New Delhi: In her Budget speech on 5 July, Union Finance Minister Nirmala Sitharaman referred to Zero Budget Natural Farming (ZBNF), and said such steps can help in “doubling our farmers’ income in time for our 75th year of independence”.
Two months on, work on the ZBNF scheme is moving at a snail’s pace, with many in the agriculture ministry, including scientists, continuing to raise doubts over its “viability”.
ZBNF, a low-cost method, involves farming without using any chemicals. It involves application of a mixture of fresh indigenous cowdung and urine along with jiggery, pulses and flour on the soil to be cultivated — which is called ‘jeevamrut’ or ‘jiwamrita’.
Speaking to ThePrint, Trilochan Mohapatra, Secretary, Agricultural Research and Education, said: “Trials are going on in Modipuram (Uttar Pradesh), Ludhiana (Punjab), Pantnagar (Uttarakhand) and Kurukshetra (Haryana). It will take at least two to three years to get results. We will only launch the scheme then.”
Mohapatra added that a team has been constituted under Telangana University vice-chancellor Dr Praveen Rao and Prof. Jaishankar of the same university to oversee the trials. The plan is to expand the tests to 20 other locations.
Agriculture scientists advise caution
The ZBNF technique has gained currency since the BJP-led NDA government came to power. The 2018-19 Economic Survey had recommended ZBNF as a cost-effective livelihood option for small farmers.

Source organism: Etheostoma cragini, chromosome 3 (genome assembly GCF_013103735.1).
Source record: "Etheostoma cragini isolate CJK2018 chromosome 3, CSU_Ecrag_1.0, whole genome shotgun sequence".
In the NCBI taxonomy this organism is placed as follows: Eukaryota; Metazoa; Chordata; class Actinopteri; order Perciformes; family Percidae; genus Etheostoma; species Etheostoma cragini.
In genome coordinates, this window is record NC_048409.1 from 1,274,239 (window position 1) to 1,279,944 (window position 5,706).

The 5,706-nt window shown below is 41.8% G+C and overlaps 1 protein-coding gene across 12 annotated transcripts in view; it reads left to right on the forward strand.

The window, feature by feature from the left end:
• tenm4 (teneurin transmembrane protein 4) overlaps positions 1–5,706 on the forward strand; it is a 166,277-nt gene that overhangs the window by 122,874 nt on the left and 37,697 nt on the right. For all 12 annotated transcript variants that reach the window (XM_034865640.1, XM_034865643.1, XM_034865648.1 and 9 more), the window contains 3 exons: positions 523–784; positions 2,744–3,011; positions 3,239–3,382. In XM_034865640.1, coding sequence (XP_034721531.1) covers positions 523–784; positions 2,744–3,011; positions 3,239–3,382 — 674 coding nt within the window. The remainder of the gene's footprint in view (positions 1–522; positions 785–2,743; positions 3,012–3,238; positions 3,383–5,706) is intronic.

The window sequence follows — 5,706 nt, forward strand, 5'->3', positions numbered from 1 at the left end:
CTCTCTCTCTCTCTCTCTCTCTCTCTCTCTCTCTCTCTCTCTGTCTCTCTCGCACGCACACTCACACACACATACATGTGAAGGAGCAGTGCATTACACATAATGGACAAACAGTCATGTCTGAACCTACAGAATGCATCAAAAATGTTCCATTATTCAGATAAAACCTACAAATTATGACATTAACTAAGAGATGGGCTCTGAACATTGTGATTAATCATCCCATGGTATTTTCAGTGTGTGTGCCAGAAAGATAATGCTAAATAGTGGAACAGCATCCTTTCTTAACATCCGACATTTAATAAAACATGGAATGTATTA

However, agriculture scientists at the Indian Council of Agricultural Reasearch (ICAR) and the Indian Agricultural Research Institute (IARI) say it could create havoc in the farm sector and lead to a decline in farmers’ income.
“Without multi-agroclimatic location studies, and scientific validation of long-term impact and viability of ZBNF, it should not be scaled up and promoted country-wide. The results can be devastating,” said an ICAR scientist who did not want to be named.
Agriculturist Subhash Palekar in Maharashtra, one of the earliest proponents of ZBNF, has claimed that only one cow is needed to prepare 30 acres of land, but that it should be an indigenous breed and not an imported one. However, IARI scientists say the jeevamrut method is impractical as it is almost impossible for each farmer to have the number of indigenous cows corresponding to the area of farmland he owns.
“There is very little incentive for small-scale farmers to rear indigenous cow breeds, as their milk yield is quite low as compared to the hybrid breeds,” the ICAR scientist said, calling it a “half-baked concept”.
‘Soil is now used to chemical input’
A second ICAR scientist said it’s impossible to make a sudden shift to natural farming as the farm soil has already got used to chemical input.
“It will take at least 7 to 10 cropping seasons for the soil to perform to its optimum under chemical-free conditions. During this time, the farmer’s income will decline to an unprecedented level,” he said.
The scientist said one hectare of farmland which produces an average of 60 quintals of wheat requires at least 120 kg of nitrogen, 60 kg of phosphate and 40 kg of potassium as fertiliser.
“One hundred kg of cow dung provides only 250 g of nitrogen to the soil. It will be a Herculean task to ensure the rest of nutrients reach the soil. This makes ZBNF completely irrelevant to the contemporary Indian agriculture scenario,” he said.